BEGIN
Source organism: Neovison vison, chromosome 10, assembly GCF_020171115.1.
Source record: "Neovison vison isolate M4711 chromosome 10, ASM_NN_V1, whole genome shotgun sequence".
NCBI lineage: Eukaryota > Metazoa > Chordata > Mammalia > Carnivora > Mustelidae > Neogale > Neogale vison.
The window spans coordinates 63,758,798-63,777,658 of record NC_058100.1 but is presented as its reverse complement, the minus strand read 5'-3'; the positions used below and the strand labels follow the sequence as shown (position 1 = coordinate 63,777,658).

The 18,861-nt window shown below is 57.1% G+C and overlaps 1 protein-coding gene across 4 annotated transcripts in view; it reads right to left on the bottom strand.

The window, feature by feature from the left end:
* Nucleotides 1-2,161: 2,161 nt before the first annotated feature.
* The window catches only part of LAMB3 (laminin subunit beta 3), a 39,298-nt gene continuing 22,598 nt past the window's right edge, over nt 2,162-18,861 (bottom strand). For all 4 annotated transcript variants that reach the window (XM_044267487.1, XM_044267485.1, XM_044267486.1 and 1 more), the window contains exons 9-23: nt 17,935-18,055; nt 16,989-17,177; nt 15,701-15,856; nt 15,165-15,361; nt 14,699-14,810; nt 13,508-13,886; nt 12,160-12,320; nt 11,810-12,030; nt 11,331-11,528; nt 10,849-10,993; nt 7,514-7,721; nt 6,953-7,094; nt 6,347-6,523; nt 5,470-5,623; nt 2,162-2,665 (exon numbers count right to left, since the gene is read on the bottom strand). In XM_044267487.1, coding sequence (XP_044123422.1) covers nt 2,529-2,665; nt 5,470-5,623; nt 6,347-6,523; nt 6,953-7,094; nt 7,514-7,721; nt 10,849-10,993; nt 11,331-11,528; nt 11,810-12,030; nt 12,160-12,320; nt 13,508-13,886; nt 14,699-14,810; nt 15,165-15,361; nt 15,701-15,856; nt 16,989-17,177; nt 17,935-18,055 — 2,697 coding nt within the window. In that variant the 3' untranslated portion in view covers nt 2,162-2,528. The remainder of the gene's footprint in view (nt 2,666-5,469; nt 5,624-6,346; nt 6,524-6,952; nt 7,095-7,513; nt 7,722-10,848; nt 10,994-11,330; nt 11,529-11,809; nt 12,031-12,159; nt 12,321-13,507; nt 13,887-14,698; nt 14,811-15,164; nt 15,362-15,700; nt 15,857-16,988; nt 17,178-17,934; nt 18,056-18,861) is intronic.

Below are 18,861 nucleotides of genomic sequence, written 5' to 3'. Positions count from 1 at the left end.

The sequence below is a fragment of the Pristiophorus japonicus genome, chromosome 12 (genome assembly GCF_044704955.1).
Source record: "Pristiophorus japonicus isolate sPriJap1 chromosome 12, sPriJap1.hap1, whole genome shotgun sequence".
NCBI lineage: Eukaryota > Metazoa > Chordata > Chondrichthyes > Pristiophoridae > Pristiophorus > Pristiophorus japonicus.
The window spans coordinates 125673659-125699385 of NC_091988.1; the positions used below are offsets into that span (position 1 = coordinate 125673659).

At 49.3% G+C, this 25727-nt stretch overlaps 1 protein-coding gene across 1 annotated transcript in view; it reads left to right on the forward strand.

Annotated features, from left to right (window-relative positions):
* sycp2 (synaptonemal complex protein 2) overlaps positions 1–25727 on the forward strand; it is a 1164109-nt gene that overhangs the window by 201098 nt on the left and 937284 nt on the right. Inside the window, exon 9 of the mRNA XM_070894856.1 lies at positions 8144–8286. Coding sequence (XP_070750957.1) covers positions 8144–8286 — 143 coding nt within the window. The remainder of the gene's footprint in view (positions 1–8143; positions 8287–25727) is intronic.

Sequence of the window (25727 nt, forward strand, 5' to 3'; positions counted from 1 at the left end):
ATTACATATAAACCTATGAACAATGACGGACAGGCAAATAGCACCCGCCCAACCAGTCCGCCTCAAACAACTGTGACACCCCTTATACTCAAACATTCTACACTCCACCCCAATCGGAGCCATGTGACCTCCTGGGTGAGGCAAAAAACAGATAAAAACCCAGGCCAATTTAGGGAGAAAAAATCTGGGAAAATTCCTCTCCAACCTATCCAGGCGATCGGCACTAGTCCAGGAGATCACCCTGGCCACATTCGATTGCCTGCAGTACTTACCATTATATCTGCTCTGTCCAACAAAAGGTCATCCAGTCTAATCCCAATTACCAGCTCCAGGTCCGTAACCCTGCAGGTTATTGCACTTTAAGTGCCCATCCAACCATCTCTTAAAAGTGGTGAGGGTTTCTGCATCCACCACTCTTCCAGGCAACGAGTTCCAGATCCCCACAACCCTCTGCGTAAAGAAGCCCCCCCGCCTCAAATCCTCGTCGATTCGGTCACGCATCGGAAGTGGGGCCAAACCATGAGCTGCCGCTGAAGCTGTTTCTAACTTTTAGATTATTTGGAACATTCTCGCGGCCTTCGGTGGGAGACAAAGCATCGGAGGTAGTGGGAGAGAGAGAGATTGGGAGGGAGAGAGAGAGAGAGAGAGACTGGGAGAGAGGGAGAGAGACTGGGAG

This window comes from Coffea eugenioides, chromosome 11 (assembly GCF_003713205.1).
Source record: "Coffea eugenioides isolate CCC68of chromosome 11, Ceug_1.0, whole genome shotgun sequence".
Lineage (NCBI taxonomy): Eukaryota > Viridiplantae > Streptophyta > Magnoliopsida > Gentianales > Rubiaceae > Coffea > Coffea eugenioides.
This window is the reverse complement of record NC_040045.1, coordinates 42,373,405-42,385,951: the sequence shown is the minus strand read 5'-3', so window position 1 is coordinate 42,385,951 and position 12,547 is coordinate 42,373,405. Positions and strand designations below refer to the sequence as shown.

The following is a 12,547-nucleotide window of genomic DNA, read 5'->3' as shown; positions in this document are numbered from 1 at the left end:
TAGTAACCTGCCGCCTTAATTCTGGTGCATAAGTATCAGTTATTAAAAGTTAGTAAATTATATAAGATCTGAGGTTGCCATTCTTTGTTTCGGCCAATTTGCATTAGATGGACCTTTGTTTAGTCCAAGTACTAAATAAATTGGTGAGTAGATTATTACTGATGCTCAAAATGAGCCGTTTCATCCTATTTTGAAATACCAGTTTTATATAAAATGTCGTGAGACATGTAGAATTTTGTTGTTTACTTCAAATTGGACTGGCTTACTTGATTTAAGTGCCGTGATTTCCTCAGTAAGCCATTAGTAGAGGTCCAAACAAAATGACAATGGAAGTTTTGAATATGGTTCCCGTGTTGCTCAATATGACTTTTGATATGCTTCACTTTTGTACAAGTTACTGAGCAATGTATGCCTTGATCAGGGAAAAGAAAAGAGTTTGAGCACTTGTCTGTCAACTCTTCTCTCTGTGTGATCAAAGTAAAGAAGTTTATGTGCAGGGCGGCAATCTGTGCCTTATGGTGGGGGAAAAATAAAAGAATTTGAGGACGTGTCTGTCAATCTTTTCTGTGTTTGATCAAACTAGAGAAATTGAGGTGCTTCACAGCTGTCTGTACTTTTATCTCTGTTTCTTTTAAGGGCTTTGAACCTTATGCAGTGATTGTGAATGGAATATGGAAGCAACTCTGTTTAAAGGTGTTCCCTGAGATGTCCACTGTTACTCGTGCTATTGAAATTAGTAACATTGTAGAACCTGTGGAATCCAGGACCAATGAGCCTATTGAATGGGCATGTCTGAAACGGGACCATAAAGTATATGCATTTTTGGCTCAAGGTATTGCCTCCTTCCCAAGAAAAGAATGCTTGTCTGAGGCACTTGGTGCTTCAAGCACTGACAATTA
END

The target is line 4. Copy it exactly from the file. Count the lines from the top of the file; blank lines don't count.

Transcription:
The window spans coordinates 63,758,798-63,777,658 of record NC_058100.1 but is presented as its reverse complement, the minus strand read 5'-3'; the positions used below and the strand labels follow the sequence as shown (position 1 = coordinate 63,777,658).